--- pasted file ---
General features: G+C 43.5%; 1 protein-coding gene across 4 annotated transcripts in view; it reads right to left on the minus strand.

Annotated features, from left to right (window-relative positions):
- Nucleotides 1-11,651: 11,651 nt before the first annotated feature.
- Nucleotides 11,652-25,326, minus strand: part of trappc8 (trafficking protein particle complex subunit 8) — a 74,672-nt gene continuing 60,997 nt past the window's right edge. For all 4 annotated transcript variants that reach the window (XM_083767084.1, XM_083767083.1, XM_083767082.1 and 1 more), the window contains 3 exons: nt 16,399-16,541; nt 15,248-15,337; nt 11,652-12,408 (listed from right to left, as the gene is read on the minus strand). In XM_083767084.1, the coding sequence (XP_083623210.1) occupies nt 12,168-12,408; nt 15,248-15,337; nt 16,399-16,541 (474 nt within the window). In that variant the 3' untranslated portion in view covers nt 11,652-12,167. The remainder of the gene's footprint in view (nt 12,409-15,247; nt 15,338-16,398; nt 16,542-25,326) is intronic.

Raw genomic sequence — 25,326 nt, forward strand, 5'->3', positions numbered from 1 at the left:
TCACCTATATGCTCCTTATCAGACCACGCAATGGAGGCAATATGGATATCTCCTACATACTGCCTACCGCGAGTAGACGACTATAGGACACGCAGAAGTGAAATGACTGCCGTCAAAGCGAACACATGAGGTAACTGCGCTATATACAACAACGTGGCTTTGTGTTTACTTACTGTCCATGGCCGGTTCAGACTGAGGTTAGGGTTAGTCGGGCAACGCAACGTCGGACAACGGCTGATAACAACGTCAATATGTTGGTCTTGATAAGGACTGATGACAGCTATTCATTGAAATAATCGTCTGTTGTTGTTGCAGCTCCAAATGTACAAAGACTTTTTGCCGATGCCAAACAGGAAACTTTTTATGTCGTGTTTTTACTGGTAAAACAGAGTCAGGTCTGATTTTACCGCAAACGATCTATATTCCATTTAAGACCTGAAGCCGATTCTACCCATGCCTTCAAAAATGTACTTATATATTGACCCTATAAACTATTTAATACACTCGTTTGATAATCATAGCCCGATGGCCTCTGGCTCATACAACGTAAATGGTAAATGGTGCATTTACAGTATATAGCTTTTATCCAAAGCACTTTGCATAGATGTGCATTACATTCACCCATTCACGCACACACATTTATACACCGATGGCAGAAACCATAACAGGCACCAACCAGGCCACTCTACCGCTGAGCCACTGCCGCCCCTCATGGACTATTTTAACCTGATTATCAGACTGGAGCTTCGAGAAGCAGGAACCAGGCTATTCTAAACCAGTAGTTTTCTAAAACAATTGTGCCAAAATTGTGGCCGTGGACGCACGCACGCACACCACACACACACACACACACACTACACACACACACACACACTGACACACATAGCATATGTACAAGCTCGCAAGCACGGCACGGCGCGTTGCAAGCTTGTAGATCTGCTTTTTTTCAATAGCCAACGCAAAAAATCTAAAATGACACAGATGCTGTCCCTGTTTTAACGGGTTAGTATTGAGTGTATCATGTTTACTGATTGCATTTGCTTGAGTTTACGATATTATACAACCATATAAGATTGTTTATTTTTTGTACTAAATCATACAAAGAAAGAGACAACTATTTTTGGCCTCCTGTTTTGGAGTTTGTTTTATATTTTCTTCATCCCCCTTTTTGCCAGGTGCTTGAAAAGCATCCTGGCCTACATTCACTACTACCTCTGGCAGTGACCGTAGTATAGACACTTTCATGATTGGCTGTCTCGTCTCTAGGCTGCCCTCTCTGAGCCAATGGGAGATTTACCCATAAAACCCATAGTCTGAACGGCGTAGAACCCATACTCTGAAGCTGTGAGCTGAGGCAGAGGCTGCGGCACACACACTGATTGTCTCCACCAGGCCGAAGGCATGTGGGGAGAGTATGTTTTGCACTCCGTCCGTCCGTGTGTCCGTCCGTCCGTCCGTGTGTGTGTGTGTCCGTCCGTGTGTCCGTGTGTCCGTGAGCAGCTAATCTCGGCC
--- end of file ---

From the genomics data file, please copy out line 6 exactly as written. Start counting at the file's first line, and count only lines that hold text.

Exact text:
TCACCTATATGCTCCTTATCAGACCACGCAATGGAGGCAATATGGATATCTCCTACATACTGCCTACCGCGAGTAGACGACTATAGGACACGCAGAAGTGAAATGACTGCCGTCAAAGCGAACACATGAGGTAACTGCGCTATATACAACAACGTGGCTTTGTGTTTACTTACTGTCCATGGCCGGTTCAGACTGAGGTTAGGGTTAGTCGGGCAACGCAACGTCGGACAACGGCTGATAACAACGTCAATATGTTGGTCTTGATAAGGACTGATGACAGCTATTCATTGAAATAATCGTCTGTTGTTGTTGCAGCTCCAAATGTACAAAGACTTTTTGCCGATGCCAAACAGGAAACTTTTTATGTCGTGTTTTTACTGGTAAAACAGAGTCAGGTCTGATTTTACCGCAAACGATCTATATTCCATTTAAGACCTGAAGCCGATTCTACCCATGCCTTCAAAAATGTACTTATATATTGACCCTATAAACTATTTAATACACTCGTTTGATAATCATAGCCCGATGGCCTCTGGCTCATACAACGTAAATGGTAAATGGTGCATTTACAGTATATAGCTTTTATCCAAAGCACTTTGCATAGATGTGCATTACATTCACCCATTCACGCACACACATTTATACACCGATGGCAGAAACCATAACAGGCACCAACCAGGCCACTCTACCGCTGAGCCACTGCCGCCCCTCATGGACTATTTTAACCTGATTATCAGACTGGAGCTTCGAGAAGCAGGAACCAGGCTATTCTAAACCAGTAGTTTTCTAAAACAATTGTGCCAAAATTGTGGCCGTGGACGCACGCACGCACACCACACACACACACACACACACTACACACACACACACACACTGACACACATAGCATATGTACAAGCTCGCAAGCACGGCACGGCGCGTTGCAAGCTTGTAGATCTGCTTTTTTTCAATAGCCAACGCAAAAAATCTAAAATGACACAGATGCTGTCCCTGTTTTAACGGGTTAGTATTGAGTGTATCATGTTTACTGATTGCATTTGCTTGAGTTTACGATATTATACAACCATATAAGATTGTTTATTTTTTGTACTAAATCATACAAAGAAAGAGACAACTATTTTTGGCCTCCTGTTTTGGAGTTTGTTTTATATTTTCTTCATCCCCCTTTTTGCCAGGTGCTTGAAAAGCATCCTGGCCTACATTCACTACTACCTCTGGCAGTGACCGTAGTATAGACACTTTCATGATTGGCTGTCTCGTCTCTAGGCTGCCCTCTCTGAGCCAATGGGAGATTTACCCATAAAACCCATAGTCTGAACGGCGTAGAACCCATACTCTGAAGCTGTGAGCTGAGGCAGAGGCTGCGGCACACACACTGATTGTCTCCACCAGGCCGAAGGCATGTGGGGAGAGTATGTTTTGCACTCCGTCCGTCCGTGTGTCCGTCCGTCCGTCCGTGTGTGTGTGTGTCCGTCCGTGTGTCCGTGTGTCCGTGAGCAGCTAATCTCGGCC